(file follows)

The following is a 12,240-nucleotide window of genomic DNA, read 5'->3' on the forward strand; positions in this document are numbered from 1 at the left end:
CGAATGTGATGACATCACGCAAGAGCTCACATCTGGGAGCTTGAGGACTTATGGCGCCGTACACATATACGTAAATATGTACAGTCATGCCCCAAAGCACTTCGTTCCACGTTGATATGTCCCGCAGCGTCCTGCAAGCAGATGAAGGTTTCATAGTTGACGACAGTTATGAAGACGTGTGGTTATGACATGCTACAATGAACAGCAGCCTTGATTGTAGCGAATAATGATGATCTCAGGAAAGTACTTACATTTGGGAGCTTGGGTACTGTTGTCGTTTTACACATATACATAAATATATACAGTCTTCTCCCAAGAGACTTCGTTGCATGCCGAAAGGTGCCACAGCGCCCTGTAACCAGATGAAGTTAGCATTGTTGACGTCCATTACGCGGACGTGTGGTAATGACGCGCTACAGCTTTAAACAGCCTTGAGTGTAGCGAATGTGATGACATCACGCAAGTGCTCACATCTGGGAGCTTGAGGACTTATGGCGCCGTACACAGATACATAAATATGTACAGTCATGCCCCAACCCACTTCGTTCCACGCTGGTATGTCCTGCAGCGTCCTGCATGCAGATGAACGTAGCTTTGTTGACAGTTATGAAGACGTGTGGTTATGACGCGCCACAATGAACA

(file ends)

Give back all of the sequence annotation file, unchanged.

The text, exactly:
The following is a 12,240-nucleotide window of genomic DNA, read 5'->3' on the forward strand; positions in this document are numbered from 1 at the left end:
CGAATGTGATGACATCACGCAAGAGCTCACATCTGGGAGCTTGAGGACTTATGGCGCCGTACACATATACGTAAATATGTACAGTCATGCCCCAAAGCACTTCGTTCCACGTTGATATGTCCCGCAGCGTCCTGCAAGCAGATGAAGGTTTCATAGTTGACGACAGTTATGAAGACGTGTGGTTATGACATGCTACAATGAACAGCAGCCTTGATTGTAGCGAATAATGATGATCTCAGGAAAGTACTTACATTTGGGAGCTTGGGTACTGTTGTCGTTTTACACATATACATAAATATATACAGTCTTCTCCCAAGAGACTTCGTTGCATGCCGAAAGGTGCCACAGCGCCCTGTAACCAGATGAAGTTAGCATTGTTGACGTCCATTACGCGGACGTGTGGTAATGACGCGCTACAGCTTTAAACAGCCTTGAGTGTAGCGAATGTGATGACATCACGCAAGTGCTCACATCTGGGAGCTTGAGGACTTATGGCGCCGTACACAGATACATAAATATGTACAGTCATGCCCCAACCCACTTCGTTCCACGCTGGTATGTCCTGCAGCGTCCTGCATGCAGATGAACGTAGCTTTGTTGACAGTTATGAAGACGTGTGGTTATGACGCGCCACAATGAACA